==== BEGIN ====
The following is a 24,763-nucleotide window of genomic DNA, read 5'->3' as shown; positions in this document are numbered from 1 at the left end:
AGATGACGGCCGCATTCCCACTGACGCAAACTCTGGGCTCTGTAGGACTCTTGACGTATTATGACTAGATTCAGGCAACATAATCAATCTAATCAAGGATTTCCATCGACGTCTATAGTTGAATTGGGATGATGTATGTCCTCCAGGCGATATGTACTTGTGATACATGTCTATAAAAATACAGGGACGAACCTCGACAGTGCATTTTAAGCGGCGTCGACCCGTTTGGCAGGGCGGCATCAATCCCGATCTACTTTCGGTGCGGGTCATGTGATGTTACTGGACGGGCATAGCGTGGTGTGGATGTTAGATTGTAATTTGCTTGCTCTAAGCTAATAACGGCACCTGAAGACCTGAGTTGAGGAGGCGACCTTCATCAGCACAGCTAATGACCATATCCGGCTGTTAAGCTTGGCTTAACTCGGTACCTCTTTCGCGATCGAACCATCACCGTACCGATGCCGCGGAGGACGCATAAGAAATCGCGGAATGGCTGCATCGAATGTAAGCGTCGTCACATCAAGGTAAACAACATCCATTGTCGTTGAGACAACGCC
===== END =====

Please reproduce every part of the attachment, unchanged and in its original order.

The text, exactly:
The following is a 24,763-nucleotide window of genomic DNA, read 5'->3' as shown; positions in this document are numbered from 1 at the left end:
AGATGACGGCCGCATTCCCACTGACGCAAACTCTGGGCTCTGTAGGACTCTTGACGTATTATGACTAGATTCAGGCAACATAATCAATCTAATCAAGGATTTCCATCGACGTCTATAGTTGAATTGGGATGATGTATGTCCTCCAGGCGATATGTACTTGTGATACATGTCTATAAAAATACAGGGACGAACCTCGACAGTGCATTTTAAGCGGCGTCGACCCGTTTGGCAGGGCGGCATCAATCCCGATCTACTTTCGGTGCGGGTCATGTGATGTTACTGGACGGGCATAGCGTGGTGTGGATGTTAGATTGTAATTTGCTTGCTCTAAGCTAATAACGGCACCTGAAGACCTGAGTTGAGGAGGCGACCTTCATCAGCACAGCTAATGACCATATCCGGCTGTTAAGCTTGGCTTAACTCGGTACCTCTTTCGCGATCGAACCATCACCGTACCGATGCCGCGGAGGACGCATAAGAAATCGCGGAATGGCTGCATCGAATGTAAGCGTCGTCACATCAAGGTAAACAACATCCATTGTCGTTGAGACAACGCC